One of the best places we stayed during our trip was at a small backpackers accommodation in Manapouri which is where you catch the first boat to get to Doubtful Sound.  The place is called Freestone Backpackers.  We shard a cabin with some German tourists.  We all had our own bedrooms but the common area has nice leather couches, a pot belly stove with plenty of firewood and a very nice shared kitchen.  You could look out and see the Lake from the front of our cabin.  

Probably the highlight of the entire trip was our last Saturday in New Zealand.  We debated whether we wanted to stay in Queenstown for a 4th night, go back to Mt. Cook and hope the weather would be better or go visit the glaciers.  The glaciers were a long drive but we eventually decided to head that way.

Franz Josef Glacier is on the West Coast of New Zealand and a long way from anywhere.  As we were driving north toward the glacier, we saw a sign that said “Last Gas for 120KM” and promptly filled up, not wanting to run out of gas in the middle of nowhere.   Stan and Steve at Franz Josepf Glacier

To get close to the glacier, you have to wade across “glacier cold” water but the chill on your feet is worth it.   We walked as far as we could past several great waterfalls until we reached a rope that said only experienced and guided tours should proceed.  We decided to go forward and what an adventure it was.  We used ropes to pull us up steep slopes and we waded through creek beds just to get to the glacier.     But that was nothing compared to the hike back.   We accidently stumbled upon the end of an adventure trail and took it back.  Here we pulled ourselves up on rocks using chains that we anchored into the rocks.  We found ladders for the really steep climbs and lots of scary terrain.   However, it was all worth it.  We got some great views of the glaciers and had a hike that normally you would have to pay to enjoy.    

Recommendations if you are coming to New Zealand

  • Until my trip to New Zealand, I had never stayed at a hostel or backpackers kind of accommodation.   I was surprised to find that you could get a pretty nice private room at these places.  In addition to the Freestone Backpackers mentioned above, another of our favorite places was at the YHA Wellington, where our twin room even had a French press with free ground coffee.   We would also highly recommend Freeman’s Bed and Breakfast in Auckland.  We spent out last night there and left for the airport at 5am so we didn’t get to sample the Breakfast.
  • There are a lot of New Zealand beers.  We tried many different kinds often sampling different beers every night.   My favorites were the Mac’s Brewjolais and the Montiefs Celtic.
  • We had several good meals and would recommend Margaret’s Garden, mentioned above plus Harborside Seafood in Auckland.  There is an Indian Restaurant in Queenstown at the top of the street across from the McCafe that was quite good and also the Mexican Restaurant on the second floor in an alleyway was good.  (I don’t remember the names of either of these.)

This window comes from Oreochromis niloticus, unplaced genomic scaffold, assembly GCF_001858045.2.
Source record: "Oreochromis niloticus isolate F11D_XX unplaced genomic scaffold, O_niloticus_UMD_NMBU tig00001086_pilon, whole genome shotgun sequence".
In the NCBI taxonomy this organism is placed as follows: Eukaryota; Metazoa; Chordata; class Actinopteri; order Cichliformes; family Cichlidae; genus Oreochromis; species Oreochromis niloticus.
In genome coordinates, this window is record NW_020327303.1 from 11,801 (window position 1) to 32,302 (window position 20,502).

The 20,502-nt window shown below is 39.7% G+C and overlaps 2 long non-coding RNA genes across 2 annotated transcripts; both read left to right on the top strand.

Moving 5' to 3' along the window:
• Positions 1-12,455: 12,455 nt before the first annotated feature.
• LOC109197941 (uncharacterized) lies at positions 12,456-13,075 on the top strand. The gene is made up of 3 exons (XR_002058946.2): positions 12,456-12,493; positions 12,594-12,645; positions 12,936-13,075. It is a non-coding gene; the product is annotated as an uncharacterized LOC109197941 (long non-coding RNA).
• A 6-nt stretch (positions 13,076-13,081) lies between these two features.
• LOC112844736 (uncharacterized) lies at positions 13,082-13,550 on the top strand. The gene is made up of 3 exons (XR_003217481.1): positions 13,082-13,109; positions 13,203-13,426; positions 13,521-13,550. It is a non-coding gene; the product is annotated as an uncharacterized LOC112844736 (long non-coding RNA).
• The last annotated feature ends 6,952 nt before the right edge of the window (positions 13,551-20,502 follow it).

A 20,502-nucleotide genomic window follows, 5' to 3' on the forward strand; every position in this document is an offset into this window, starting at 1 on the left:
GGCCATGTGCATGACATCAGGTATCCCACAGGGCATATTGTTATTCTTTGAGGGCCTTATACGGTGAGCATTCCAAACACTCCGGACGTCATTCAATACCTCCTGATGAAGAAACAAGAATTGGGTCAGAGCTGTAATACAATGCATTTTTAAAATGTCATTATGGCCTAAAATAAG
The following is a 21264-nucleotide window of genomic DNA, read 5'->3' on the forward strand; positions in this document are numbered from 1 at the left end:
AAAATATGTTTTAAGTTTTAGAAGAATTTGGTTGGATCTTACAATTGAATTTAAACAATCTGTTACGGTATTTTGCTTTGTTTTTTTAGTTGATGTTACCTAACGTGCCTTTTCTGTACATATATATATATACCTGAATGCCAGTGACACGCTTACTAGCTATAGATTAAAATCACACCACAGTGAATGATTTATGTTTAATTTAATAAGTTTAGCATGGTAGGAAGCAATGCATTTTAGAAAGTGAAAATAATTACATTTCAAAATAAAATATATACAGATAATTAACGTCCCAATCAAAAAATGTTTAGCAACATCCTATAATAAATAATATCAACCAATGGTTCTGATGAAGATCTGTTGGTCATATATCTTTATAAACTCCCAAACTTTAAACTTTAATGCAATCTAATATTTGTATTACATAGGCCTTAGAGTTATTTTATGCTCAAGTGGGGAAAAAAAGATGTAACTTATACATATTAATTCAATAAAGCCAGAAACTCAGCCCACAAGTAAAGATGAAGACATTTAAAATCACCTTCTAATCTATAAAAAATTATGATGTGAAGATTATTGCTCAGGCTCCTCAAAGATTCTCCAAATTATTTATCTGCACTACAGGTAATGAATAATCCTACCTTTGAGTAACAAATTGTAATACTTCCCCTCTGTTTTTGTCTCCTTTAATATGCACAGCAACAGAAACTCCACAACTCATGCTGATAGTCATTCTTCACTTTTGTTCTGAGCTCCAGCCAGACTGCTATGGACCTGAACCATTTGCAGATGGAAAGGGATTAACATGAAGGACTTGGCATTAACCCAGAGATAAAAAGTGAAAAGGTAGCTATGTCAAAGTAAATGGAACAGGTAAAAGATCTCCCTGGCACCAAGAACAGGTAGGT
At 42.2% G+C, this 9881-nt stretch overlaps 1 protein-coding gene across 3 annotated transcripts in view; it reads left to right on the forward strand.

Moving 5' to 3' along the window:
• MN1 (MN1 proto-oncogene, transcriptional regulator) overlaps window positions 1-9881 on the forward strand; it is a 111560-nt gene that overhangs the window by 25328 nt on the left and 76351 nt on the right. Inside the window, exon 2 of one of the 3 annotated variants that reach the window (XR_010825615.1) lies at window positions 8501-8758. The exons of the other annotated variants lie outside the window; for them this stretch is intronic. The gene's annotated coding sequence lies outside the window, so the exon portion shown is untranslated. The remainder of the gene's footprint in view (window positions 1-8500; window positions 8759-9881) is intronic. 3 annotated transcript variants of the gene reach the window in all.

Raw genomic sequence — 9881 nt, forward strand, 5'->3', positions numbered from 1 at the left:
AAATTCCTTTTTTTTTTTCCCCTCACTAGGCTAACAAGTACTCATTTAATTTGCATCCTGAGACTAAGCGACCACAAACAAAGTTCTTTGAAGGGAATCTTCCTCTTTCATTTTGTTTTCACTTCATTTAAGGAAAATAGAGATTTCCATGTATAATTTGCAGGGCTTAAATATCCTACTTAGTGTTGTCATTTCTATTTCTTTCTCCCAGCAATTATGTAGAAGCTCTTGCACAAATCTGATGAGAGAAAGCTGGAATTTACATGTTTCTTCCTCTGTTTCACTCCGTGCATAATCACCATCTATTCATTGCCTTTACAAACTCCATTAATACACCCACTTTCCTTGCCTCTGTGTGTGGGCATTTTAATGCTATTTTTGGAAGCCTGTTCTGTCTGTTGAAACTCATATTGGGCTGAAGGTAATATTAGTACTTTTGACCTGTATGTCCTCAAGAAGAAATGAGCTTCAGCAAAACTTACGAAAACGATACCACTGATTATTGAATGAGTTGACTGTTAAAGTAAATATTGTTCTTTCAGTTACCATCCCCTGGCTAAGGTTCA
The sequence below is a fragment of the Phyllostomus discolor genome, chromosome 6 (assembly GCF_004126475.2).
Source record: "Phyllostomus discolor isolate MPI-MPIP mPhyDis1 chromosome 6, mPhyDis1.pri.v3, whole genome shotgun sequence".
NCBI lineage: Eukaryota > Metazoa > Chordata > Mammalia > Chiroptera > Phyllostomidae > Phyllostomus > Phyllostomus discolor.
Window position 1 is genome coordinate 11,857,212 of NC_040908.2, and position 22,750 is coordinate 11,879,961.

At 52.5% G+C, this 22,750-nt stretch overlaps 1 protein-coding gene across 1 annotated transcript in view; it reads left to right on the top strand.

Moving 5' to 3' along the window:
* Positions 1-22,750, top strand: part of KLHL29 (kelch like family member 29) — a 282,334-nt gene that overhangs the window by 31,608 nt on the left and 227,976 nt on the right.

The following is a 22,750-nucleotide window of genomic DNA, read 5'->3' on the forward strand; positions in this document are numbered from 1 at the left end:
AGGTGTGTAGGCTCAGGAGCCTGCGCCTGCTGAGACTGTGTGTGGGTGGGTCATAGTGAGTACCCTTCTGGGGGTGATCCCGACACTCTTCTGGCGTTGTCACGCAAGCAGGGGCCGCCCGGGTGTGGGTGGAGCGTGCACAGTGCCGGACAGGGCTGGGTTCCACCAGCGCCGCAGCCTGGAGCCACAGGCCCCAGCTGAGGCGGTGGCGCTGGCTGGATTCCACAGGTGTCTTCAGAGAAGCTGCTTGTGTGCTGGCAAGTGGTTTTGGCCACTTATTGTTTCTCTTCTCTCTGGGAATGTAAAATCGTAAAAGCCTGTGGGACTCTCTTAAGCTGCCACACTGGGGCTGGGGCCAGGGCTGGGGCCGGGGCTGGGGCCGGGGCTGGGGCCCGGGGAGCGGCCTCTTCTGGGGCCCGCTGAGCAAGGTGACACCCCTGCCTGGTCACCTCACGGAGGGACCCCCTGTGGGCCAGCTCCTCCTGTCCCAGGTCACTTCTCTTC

• We had a good experience with our rental car company, EZi Rentals and would use them again.   We made several changes during our trip and they were very accommodating and all of the staff we met were friendly.  Our first car was a Nissan March and it didn’t have a lot of power on the mountains.  But our other two cars were both Hyundai Getz and we liked both of them.
  • We used the Lonely Planet guidebook for New Zealand extensively.  It was published in September and most of the information was up to date.   We found it much better than the Fodor’s guide which we also had.  

    Places to Avoid in New Zealand

  • Two places to avoid staying if you are heading to New Zealand.  The first is Cactus Jack’s in Rotorua, which is a Western themed hostel.  The room was clean, but very small and the atmosphere was very weird.  We were also disappointed with our stay at the YHA Hostel in Franz Josef   The facility was not very clean and there was no water pressure in the  showers and the hot water ran out quickly.  
  • Our worst meal of the trip was in Queenstown at The Fishbone Grill.  This place is a top pick in the Lonely Planet Guidebook, but we thought it was really bad.  We decided to  give it a try because there was a sign out front that said “Bluff Oysters”.  We had eaten raw Bluff Oysters earlier in the trip so we decided to go there.   When we sat down, the waitress told us they were out of Bluff Oysters.  We suggested they take down the sign out front.  A while later we heard a table near us also asking for the Bluff Oysters.  The sign was still outside.    Stan’s food was tasteless…he has a fish special.  I tried the local Salmon.  It was extremely greasy…so much so that I couldn’t eat it.  We never saw our waitress again after she took our order…some other people delivered the food.  We finally got tired of waiting and went up to the front counter to get our bill.  I would not go back here.

Other Notes from the Trip

  • We both were impressed with New Zealand’s commitment to self sufficiency.  They use geothermal, solar and hydroelectric to generate most of their power.   Everywhere we stayed there were signs asking us to turn off the lights when we left to save power and the heaters were generally on a timer.  
  • Prices were pretty good as the dollar is strong right now.  We never paid more than US$60 dollars a night for a room and we paid just $US13 each to stay at the Freestone Backpackers mentioned above.  The price of a beer in a bar ranged from about $US2.00 to $US4.00.
  • We would often travel for many kilometers with no radio especially in the mountains.  When a station clicked in, no matter the format, we would listen to it.  We didn’t have a FM Modulator for an I-Pod and no CD’s.   While memorable, the worst song we heard, and thankfully we only heard it once,  was a song that sang the same sentences over and over again.  It went :

    We're just ordinary people
    We don't know which way to go
    Because we're ordinary people
    Maybe we should take it slow

Moon rising in Christchurch

Post a Comment